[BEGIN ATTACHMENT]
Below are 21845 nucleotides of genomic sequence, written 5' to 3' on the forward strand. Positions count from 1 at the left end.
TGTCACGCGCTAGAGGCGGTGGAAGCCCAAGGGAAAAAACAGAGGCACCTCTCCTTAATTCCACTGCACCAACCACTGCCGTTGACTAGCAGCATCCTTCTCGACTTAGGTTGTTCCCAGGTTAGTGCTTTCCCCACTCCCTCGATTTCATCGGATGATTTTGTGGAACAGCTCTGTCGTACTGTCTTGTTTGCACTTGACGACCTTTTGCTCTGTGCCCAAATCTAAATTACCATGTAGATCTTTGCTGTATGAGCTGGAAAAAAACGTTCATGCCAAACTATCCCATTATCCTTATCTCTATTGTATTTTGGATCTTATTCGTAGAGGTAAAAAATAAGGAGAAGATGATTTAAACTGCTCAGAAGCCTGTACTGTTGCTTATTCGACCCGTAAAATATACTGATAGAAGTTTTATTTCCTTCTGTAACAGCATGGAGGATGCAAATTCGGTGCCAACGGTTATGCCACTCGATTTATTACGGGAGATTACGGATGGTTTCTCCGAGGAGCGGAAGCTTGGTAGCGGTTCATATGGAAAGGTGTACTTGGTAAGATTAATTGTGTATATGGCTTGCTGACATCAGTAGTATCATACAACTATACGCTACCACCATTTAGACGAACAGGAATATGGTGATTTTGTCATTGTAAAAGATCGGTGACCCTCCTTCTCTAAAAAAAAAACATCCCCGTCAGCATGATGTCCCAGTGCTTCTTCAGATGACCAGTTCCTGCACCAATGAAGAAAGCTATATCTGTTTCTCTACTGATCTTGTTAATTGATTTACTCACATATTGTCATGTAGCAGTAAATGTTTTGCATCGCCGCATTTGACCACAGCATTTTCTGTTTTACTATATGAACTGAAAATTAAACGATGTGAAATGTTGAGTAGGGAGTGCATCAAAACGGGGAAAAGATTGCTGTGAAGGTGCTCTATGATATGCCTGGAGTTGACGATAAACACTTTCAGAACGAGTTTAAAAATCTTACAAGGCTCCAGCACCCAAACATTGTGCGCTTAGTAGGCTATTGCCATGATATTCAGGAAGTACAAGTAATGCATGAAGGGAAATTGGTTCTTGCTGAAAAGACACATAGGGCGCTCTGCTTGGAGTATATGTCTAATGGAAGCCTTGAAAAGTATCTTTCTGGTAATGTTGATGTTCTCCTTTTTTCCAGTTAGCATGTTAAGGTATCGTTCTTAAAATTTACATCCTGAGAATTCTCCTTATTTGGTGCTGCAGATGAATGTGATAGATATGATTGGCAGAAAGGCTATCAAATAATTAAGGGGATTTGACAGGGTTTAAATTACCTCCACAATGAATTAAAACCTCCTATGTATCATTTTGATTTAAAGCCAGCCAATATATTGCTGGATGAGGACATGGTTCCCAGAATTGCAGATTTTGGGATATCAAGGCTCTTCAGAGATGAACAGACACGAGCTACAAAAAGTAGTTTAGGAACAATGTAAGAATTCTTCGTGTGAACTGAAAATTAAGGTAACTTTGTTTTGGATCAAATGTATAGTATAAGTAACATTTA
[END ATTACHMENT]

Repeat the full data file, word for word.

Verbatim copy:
Below are 21845 nucleotides of genomic sequence, written 5' to 3' on the forward strand. Positions count from 1 at the left end.
TGTCACGCGCTAGAGGCGGTGGAAGCCCAAGGGAAAAAACAGAGGCACCTCTCCTTAATTCCACTGCACCAACCACTGCCGTTGACTAGCAGCATCCTTCTCGACTTAGGTTGTTCCCAGGTTAGTGCTTTCCCCACTCCCTCGATTTCATCGGATGATTTTGTGGAACAGCTCTGTCGTACTGTCTTGTTTGCACTTGACGACCTTTTGCTCTGTGCCCAAATCTAAATTACCATGTAGATCTTTGCTGTATGAGCTGGAAAAAAACGTTCATGCCAAACTATCCCATTATCCTTATCTCTATTGTATTTTGGATCTTATTCGTAGAGGTAAAAAATAAGGAGAAGATGATTTAAACTGCTCAGAAGCCTGTACTGTTGCTTATTCGACCCGTAAAATATACTGATAGAAGTTTTATTTCCTTCTGTAACAGCATGGAGGATGCAAATTCGGTGCCAACGGTTATGCCACTCGATTTATTACGGGAGATTACGGATGGTTTCTCCGAGGAGCGGAAGCTTGGTAGCGGTTCATATGGAAAGGTGTACTTGGTAAGATTAATTGTGTATATGGCTTGCTGACATCAGTAGTATCATACAACTATACGCTACCACCATTTAGACGAACAGGAATATGGTGATTTTGTCATTGTAAAAGATCGGTGACCCTCCTTCTCTAAAAAAAAAACATCCCCGTCAGCATGATGTCCCAGTGCTTCTTCAGATGACCAGTTCCTGCACCAATGAAGAAAGCTATATCTGTTTCTCTACTGATCTTGTTAATTGATTTACTCACATATTGTCATGTAGCAGTAAATGTTTTGCATCGCCGCATTTGACCACAGCATTTTCTGTTTTACTATATGAACTGAAAATTAAACGATGTGAAATGTTGAGTAGGGAGTGCATCAAAACGGGGAAAAGATTGCTGTGAAGGTGCTCTATGATATGCCTGGAGTTGACGATAAACACTTTCAGAACGAGTTTAAAAATCTTACAAGGCTCCAGCACCCAAACATTGTGCGCTTAGTAGGCTATTGCCATGATATTCAGGAAGTACAAGTAATGCATGAAGGGAAATTGGTTCTTGCTGAAAAGACACATAGGGCGCTCTGCTTGGAGTATATGTCTAATGGAAGCCTTGAAAAGTATCTTTCTGGTAATGTTGATGTTCTCCTTTTTTCCAGTTAGCATGTTAAGGTATCGTTCTTAAAATTTACATCCTGAGAATTCTCCTTATTTGGTGCTGCAGATGAATGTGATAGATATGATTGGCAGAAAGGCTATCAAATAATTAAGGGGATTTGACAGGGTTTAAATTACCTCCACAATGAATTAAAACCTCCTATGTATCATTTTGATTTAAAGCCAGCCAATATATTGCTGGATGAGGACATGGTTCCCAGAATTGCAGATTTTGGGATATCAAGGCTCTTCAGAGATGAACAGACACGAGCTACAAAAAGTAGTTTAGGAACAATGTAAGAATTCTTCGTGTGAACTGAAAATTAAGGTAACTTTGTTTTGGATCAAATGTATAGTATAAGTAACATTTA